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Thursday, May 28, 2020

Islamic funds begin to take hold


Date: Sunday, September 28, 2008
Author: Olivia Glauberzon, Investment Executive

The Shariah-based investment industry is flourishing and expected to
double in assets in less than two years, said experts in Islamic
finance during a presentation at the Investment Funds Institute of
Canada's annual conference in Toronto on Thursday.

Currently with assets of US $700 billion worldwide and growing at a
22%-a-year pace Shariah-compliant funds will grow to US$1.4 trillion
in assets by 2010, said Rehan Saeed, a Shariah liaison with the
Mississauga, Ont.-based Islamic Finance Advisory Board.

Shariah, otherwise known as Islamic religious law, governs all Islamic
banking and investing practices. To comply with Shariah, stocks and
bonds within a portfolio need to be screened for the types of
businesses they are associated with.

For instance, investments related to alcohol, tobacco, gambling,
banking and pornography are not allowed, said Imtiyaz Ahmed,
representative for Shariah capital markets at frontierAlt.

"Think of it as a socially responsible fund," Ahmed added. "There are
a just a few extra controls."

Besides business screens, Shariah-compliant funds also restrict
investments in companies with excessive debt. Ahmed explained that
"excessive" is a debt to equity ratio above the 30% range.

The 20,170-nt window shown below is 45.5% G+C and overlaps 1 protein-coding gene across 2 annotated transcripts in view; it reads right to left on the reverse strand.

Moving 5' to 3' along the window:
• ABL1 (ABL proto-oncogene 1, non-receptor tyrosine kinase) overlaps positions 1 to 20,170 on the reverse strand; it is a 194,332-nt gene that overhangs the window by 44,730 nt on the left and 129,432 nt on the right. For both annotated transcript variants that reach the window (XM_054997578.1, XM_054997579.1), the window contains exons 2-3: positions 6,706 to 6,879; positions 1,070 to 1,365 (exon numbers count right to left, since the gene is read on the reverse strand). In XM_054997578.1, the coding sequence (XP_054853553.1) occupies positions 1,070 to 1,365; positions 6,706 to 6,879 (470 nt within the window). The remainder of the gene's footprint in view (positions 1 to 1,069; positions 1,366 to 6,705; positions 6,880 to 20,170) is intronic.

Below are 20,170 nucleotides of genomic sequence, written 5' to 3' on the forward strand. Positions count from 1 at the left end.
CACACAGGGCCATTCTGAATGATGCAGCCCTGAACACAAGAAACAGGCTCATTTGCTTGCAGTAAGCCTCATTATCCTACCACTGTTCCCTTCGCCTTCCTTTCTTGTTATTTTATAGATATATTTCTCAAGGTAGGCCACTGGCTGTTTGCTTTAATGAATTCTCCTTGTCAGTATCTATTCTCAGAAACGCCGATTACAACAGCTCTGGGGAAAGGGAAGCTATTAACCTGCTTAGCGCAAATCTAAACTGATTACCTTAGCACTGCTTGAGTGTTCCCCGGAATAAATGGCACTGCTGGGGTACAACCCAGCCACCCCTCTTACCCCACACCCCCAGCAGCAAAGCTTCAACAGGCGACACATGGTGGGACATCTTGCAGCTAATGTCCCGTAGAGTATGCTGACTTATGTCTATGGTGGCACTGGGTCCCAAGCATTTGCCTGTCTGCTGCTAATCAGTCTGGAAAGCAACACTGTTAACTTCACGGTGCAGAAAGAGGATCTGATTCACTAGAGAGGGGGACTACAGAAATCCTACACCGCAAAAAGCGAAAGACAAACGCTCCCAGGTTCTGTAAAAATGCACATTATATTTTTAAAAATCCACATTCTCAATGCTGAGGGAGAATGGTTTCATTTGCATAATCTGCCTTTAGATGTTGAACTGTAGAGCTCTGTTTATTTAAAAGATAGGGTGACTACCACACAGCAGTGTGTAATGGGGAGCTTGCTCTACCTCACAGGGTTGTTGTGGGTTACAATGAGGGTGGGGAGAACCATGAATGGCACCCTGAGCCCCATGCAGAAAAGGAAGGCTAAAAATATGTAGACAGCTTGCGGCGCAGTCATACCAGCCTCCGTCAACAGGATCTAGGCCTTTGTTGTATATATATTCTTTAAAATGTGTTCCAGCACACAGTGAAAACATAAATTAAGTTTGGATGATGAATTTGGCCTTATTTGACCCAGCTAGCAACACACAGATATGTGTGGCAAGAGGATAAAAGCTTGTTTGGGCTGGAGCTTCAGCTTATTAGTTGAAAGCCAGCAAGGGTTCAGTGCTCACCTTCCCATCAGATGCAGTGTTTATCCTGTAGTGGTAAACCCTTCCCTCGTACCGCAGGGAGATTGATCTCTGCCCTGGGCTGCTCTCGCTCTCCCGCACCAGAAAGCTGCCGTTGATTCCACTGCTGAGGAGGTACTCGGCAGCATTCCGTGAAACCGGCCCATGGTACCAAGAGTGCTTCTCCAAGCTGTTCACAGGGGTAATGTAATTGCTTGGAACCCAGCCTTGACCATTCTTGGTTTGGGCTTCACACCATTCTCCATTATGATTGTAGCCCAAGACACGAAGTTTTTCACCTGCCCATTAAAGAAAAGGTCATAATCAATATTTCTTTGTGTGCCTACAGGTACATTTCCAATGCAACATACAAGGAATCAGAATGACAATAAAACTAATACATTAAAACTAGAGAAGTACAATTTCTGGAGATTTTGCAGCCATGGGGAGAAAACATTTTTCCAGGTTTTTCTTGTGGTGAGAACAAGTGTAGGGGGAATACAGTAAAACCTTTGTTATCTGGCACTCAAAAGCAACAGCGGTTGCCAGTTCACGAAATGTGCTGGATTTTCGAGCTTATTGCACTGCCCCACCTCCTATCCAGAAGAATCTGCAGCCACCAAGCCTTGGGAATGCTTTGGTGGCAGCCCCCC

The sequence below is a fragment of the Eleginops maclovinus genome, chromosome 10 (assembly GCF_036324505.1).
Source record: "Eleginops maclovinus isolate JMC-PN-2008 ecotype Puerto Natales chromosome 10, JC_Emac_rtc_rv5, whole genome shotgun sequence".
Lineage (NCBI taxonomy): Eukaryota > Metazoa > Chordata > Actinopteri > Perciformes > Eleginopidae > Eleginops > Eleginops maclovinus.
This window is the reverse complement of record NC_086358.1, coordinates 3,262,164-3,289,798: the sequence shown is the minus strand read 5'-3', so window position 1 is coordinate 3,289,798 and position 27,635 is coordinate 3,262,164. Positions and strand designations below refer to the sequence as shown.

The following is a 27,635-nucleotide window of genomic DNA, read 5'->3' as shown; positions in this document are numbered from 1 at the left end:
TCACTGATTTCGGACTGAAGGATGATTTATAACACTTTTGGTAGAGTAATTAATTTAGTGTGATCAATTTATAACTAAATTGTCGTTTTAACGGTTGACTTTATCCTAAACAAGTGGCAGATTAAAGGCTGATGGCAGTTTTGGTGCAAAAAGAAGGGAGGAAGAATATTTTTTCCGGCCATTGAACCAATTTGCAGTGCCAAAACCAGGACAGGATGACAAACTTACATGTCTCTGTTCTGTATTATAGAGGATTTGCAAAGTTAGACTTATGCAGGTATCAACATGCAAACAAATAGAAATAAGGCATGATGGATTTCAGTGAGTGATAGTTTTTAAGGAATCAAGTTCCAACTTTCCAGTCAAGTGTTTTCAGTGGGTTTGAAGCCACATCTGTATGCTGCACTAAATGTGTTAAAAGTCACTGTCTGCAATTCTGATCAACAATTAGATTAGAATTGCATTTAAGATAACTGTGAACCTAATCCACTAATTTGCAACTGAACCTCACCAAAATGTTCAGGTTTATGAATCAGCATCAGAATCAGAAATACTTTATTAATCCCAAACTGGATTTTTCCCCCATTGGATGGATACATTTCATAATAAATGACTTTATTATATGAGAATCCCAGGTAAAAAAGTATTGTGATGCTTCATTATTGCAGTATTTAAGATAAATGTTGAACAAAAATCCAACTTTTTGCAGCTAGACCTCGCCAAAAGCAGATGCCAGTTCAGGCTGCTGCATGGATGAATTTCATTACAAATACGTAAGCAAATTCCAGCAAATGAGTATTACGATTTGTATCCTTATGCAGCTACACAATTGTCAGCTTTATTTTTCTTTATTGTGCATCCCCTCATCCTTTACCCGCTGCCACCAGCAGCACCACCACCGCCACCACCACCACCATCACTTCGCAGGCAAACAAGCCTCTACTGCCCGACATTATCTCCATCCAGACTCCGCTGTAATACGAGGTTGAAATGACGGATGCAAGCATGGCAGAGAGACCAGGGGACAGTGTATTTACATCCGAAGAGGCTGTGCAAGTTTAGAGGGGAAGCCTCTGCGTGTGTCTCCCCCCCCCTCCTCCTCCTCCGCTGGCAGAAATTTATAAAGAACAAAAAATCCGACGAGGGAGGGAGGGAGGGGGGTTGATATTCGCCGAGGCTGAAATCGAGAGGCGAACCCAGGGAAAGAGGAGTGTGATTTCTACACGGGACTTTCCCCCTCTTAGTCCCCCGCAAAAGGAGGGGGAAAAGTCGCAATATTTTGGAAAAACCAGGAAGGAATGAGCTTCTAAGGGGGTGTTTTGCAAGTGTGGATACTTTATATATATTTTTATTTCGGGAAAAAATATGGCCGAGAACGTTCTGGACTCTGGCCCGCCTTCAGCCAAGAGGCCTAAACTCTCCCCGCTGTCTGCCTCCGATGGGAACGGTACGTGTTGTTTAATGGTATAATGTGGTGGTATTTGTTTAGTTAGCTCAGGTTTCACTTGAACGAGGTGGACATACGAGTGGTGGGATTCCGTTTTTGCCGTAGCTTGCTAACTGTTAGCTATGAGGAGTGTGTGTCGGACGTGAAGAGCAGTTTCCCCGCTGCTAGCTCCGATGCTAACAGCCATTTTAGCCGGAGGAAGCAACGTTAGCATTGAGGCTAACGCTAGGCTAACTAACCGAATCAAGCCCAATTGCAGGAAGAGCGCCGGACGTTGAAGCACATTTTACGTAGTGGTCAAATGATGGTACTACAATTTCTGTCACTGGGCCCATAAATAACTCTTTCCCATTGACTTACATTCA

However, Shariah regulators recognize it's not a perfect world.
Inevitably, regardless of how hard fund managers try to create
products in line with the framework, some companies may have a small
revenue stream coming from interest or from a black-listed activity.

To solve this problem, funds can be "purged of their sins" by donating
a company's revenue stream from non-Shariah compliant activities to
charity, said Habib Mejhee, associate partner at Deloitte & Touche
LLP. For example, if a fund invests in a company that earns $10 a
share, but has 10% of its revenue coming from interest income, the
fund managers would donate $1 a share to charity in order to be 100%
Shariah compliant, Mejhee said.

A growing Muslim population demanding more Shariah-compliant funds in
Canada has driven the demands for these investments in North America,
said Ricky Pinto, also a partner with Deloitte & Touche.

"There's only a sprinkling of funds in Canada," said Pinto. "Around
the world, people are seeing these opportunities."

Currently, the $3 million frontierAlt Oasis Canada Fund is the only
Shariah-compliant fund in Canada. The fund has doubled since last
year, according to Les Young, vice president of frontierAlt.

And with the Muslim community expected to grow to 4.9% from 3.7% of
the Canadian population by 2017, Ahmed said, the Shariah-compliant
based fund industry is still largely untapped.

Similarly, the U.S. Islamic finance market is also dominated by one
product, the Amana Income Fund. Managed by Saturna Capital, It has
US$1.5 billion in assets and has won the 2007 Lipper Fund Award for
the fund's three-year performance in the U.S. equity income category.

Islamic finance began in the 1960s, staring with two funds in Egypt
and Malaysia. Today, the industry has grown to include a number of
funds and governing bodies around the world. The organizations include
the Accounting and Auditing Organization for Islamic Financial
Institutions, the Islamic Financial Services Board and the
International Islamic Rating Agency.